Location: Bio-oils ResearchTitle: Effects of monoacylglycerols on kinematic viscosity and cold filter plugging point of methyl soyate) Author
Submitted to: Journal of the American Oil Chemists' Society
Publication Type: Peer Reviewed Journal
Publication Acceptance Date: 9/4/2013
Publication Date: 11/24/2013
Citation: Dunn, R.O. 2013. Effects of monoacylglycerols on kinematic viscosity and cold filter plugging point of methyl soyate. Journal of the American Oil Chemists' Society. 90(12):1883-1894. Interpretive Summary: This research determined that the effects of contaminants on the stability of biodiesel may be detected by measuring the low temperature filterability and viscosity (relative flowability). Monoglyceride contaminants are a side product from conversion of soybean oil into biodiesel. Even at very small concentrations, their presence is known to cause the formation of solid residues that can affect the operability of vehicles fueled with biodiesel and biodiesel/petro-diesel blends. This study determined that problems with monoacylglycerides could be identified by separately measuring the low temperature filterability and viscosity of biodiesel doped with added monoacylglycerols and mathematically comparing the data. Results from this research may be directly utilized in the development of procedures for fuel producers, distributors, and terminal operators to monitor the stability of biodiesel while it is stored during cold weather.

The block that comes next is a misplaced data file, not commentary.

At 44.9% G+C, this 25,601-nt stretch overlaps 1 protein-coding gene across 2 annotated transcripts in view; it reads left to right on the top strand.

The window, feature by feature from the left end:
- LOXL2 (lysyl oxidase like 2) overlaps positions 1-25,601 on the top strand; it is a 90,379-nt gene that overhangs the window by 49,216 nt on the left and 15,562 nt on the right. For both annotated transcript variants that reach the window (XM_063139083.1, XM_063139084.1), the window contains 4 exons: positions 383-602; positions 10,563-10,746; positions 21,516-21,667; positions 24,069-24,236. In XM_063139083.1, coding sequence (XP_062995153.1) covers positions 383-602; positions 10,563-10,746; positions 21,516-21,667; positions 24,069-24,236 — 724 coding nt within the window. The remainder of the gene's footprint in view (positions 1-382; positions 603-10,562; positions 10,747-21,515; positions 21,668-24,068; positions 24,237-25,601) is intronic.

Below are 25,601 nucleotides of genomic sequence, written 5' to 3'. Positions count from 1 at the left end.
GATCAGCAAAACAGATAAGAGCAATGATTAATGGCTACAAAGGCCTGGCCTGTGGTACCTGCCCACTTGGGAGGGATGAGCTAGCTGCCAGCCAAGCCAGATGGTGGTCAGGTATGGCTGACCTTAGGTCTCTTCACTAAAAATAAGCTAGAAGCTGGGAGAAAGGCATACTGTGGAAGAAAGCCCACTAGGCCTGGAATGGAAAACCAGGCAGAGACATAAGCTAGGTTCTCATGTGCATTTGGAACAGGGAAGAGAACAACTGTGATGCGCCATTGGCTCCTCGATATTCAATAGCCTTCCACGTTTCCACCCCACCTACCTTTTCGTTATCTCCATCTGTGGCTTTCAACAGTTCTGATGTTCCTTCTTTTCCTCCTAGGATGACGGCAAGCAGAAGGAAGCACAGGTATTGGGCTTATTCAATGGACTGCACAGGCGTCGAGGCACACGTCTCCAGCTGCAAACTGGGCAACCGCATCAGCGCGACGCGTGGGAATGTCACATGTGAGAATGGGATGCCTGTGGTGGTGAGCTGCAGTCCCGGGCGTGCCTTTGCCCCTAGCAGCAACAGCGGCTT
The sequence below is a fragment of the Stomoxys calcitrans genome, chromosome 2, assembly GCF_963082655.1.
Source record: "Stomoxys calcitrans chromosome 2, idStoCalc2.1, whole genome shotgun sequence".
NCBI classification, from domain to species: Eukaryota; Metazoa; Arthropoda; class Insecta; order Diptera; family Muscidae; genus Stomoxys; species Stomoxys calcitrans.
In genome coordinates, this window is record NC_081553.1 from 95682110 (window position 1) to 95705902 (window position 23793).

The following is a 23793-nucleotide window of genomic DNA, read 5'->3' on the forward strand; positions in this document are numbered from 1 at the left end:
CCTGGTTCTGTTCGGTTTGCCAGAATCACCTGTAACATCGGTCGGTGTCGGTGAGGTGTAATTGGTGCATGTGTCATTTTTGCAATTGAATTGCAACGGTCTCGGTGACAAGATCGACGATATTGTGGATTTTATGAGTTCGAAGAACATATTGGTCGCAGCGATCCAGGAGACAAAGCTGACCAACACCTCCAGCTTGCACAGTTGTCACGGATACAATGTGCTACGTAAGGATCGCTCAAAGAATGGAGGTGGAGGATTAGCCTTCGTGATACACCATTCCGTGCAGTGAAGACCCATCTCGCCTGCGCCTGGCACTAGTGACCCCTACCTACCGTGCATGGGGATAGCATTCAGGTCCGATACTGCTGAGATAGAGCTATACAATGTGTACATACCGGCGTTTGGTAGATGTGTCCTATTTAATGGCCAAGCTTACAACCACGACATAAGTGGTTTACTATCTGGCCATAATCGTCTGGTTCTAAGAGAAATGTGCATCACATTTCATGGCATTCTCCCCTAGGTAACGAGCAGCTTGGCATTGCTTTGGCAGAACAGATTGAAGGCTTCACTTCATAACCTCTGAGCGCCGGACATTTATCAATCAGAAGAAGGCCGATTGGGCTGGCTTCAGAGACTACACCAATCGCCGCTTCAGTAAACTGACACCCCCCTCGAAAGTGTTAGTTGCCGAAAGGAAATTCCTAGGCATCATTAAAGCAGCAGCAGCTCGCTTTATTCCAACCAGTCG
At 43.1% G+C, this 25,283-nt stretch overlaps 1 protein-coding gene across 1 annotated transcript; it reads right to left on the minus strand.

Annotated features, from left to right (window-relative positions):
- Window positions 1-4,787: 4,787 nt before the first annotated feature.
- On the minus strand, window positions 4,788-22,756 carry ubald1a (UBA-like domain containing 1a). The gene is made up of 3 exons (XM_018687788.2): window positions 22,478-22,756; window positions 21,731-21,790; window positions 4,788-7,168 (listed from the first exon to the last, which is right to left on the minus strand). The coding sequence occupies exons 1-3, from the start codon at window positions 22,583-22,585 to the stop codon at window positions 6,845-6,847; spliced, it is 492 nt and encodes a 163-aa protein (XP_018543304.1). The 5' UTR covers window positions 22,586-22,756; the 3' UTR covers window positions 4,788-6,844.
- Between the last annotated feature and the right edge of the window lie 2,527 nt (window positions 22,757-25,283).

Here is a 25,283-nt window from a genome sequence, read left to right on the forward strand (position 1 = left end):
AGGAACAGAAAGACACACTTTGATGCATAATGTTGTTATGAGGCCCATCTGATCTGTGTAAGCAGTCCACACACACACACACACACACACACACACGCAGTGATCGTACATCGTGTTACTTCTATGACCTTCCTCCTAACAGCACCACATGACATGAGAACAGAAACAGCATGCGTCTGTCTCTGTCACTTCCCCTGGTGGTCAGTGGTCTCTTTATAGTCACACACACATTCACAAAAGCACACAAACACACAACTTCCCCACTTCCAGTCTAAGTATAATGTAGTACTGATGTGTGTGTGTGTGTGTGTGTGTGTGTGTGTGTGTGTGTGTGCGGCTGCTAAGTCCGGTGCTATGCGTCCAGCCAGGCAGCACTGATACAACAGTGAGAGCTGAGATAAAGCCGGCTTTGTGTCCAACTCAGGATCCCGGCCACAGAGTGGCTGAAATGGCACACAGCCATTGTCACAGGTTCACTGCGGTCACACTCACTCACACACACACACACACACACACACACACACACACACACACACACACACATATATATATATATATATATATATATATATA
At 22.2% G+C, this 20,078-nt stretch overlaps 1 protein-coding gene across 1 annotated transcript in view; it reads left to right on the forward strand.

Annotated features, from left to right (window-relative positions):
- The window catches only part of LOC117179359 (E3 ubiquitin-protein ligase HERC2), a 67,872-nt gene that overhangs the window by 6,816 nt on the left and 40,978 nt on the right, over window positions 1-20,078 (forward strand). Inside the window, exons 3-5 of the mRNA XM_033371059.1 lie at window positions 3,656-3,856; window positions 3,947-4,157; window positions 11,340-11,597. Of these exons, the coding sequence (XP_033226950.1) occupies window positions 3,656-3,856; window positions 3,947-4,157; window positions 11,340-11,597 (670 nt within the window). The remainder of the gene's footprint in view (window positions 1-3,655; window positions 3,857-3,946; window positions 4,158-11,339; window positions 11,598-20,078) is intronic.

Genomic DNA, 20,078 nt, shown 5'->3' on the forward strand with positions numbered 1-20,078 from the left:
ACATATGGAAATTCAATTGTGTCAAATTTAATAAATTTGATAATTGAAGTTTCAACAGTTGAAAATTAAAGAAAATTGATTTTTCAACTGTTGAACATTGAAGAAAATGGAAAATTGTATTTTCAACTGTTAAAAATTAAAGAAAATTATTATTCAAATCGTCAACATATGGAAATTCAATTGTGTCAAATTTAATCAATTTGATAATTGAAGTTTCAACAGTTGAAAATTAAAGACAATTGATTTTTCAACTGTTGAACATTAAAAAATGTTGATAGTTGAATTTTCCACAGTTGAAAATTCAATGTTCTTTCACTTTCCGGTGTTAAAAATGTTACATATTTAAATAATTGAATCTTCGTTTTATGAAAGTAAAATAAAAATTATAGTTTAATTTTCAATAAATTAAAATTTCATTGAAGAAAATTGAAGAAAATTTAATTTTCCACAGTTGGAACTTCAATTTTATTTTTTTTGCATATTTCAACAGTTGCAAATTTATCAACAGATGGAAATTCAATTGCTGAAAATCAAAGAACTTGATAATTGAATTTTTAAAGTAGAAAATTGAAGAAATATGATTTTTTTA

Technical Abstract: Biodiesel is an alternative fuel composed of mono-alkyl fatty acid esters made from the transesterification of plant oils or animal fats with methanol or ethanol. After conversion, biodiesel may contain trace concentrations of unconverted monoacylglycerols (MAG). These MAG have low solubility in biodiesel and may form solid residues when stored at cold temperatures. The present study evaluates the measurement of kinematic viscosity (v) and cold filter plugging point (CFPP)-time to filter (dt) as parameters that predict the temperature where small concentrations of MAG may lead to the formation of solids or other phase transitions that restrict the flow of soybean oil fatty acid methyl esters (SME) through filters and fuel lines. Mixtures of SME doped with MAG were prepared and v and dt were measured as the temperature decreased from 20 to below 0°C. Results showed a correlation between v and dt that held for neat SME (SME without added MAG) and SME-MAG mixtures as the temperature decreased to the threshold temperature (Tth). Sharp increases in dt disrupted the correlation as the temperature decreased below Tth. Furthermore, Tth generally increased as added MAG concentration increased in the mixtures.